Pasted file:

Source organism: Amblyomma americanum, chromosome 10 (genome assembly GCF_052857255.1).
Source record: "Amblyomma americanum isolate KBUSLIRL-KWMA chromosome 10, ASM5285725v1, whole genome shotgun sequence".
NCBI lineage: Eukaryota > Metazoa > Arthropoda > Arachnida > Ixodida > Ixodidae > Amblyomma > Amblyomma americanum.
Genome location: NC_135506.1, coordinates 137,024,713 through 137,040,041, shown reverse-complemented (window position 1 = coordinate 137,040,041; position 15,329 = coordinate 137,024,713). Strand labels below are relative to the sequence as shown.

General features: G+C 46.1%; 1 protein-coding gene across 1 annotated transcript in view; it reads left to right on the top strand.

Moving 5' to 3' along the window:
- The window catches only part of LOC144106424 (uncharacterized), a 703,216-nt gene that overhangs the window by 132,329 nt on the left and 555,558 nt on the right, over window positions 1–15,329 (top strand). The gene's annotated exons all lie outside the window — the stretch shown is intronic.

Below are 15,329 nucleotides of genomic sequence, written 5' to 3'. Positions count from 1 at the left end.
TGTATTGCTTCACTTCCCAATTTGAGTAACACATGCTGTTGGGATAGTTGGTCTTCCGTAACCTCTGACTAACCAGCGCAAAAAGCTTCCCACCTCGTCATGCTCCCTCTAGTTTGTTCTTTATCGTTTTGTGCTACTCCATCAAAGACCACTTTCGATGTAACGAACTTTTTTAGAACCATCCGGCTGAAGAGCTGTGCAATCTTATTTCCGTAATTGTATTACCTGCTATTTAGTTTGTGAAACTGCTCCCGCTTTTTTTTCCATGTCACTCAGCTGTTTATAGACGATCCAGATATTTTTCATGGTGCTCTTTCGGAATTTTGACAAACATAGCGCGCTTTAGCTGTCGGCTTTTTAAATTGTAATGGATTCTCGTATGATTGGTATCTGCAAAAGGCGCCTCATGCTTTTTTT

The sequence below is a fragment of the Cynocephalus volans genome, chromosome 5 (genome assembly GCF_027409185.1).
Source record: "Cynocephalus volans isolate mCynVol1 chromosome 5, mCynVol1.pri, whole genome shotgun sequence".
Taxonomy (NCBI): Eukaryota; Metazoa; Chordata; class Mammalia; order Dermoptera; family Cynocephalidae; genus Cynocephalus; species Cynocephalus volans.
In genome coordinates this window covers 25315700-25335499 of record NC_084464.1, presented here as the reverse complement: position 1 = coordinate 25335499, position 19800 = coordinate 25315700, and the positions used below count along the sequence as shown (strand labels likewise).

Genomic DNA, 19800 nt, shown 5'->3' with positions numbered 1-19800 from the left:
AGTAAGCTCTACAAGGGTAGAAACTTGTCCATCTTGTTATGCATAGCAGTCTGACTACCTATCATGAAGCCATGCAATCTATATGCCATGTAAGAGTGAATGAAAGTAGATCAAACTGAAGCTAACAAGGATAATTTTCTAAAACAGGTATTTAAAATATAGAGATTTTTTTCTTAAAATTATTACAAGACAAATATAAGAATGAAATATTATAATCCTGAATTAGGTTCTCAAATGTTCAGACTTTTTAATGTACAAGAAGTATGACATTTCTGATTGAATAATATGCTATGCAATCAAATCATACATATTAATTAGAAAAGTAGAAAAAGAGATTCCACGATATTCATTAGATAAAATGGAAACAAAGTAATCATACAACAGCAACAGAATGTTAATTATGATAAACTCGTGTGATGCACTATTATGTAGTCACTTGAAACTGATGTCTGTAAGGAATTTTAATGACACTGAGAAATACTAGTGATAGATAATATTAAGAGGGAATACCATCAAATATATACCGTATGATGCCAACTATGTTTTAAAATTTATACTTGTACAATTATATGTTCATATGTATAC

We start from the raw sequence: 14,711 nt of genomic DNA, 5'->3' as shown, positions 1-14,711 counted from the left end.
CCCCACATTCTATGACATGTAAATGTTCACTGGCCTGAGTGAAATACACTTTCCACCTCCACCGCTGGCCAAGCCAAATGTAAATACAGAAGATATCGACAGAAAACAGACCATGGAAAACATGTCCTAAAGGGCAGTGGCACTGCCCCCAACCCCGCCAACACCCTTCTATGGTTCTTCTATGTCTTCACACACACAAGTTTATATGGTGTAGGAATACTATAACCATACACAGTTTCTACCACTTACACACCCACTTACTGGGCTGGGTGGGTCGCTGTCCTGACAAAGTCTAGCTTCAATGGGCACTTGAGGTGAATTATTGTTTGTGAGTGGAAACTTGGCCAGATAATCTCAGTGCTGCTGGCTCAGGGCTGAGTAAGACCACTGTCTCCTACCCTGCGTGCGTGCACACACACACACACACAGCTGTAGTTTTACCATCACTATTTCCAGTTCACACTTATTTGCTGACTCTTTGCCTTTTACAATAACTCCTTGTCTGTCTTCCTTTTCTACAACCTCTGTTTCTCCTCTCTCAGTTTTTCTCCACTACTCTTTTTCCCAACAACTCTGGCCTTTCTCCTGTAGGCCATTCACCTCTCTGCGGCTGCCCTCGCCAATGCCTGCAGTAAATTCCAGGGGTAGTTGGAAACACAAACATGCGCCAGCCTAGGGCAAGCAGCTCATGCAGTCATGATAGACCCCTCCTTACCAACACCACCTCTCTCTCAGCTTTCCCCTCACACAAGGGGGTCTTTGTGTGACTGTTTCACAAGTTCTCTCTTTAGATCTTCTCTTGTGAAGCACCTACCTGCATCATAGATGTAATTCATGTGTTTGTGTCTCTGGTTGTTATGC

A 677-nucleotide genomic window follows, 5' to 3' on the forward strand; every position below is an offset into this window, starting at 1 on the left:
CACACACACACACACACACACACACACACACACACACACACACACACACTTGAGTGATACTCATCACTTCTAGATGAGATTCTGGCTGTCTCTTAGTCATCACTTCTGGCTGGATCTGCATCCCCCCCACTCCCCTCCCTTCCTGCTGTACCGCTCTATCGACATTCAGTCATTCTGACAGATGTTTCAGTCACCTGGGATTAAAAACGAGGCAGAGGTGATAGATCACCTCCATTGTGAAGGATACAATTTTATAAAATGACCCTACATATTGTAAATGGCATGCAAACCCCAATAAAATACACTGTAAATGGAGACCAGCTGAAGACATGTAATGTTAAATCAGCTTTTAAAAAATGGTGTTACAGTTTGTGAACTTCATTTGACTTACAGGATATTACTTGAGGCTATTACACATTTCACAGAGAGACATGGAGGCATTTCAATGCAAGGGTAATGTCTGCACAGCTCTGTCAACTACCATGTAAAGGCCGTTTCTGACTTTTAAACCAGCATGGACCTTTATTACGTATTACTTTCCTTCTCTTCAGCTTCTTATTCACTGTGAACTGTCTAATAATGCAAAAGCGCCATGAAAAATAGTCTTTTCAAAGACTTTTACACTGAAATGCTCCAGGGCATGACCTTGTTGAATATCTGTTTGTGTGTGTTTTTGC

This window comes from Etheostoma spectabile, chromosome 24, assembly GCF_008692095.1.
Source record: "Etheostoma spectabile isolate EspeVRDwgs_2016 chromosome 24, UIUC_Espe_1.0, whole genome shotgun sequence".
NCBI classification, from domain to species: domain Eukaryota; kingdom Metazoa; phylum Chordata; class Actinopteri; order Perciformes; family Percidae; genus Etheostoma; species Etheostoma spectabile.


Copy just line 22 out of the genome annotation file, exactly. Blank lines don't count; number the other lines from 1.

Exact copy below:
NCBI classification, from domain to species: domain Eukaryota; kingdom Metazoa; phylum Chordata; class Actinopteri; order Perciformes; family Percidae; genus Etheostoma; species Etheostoma spectabile.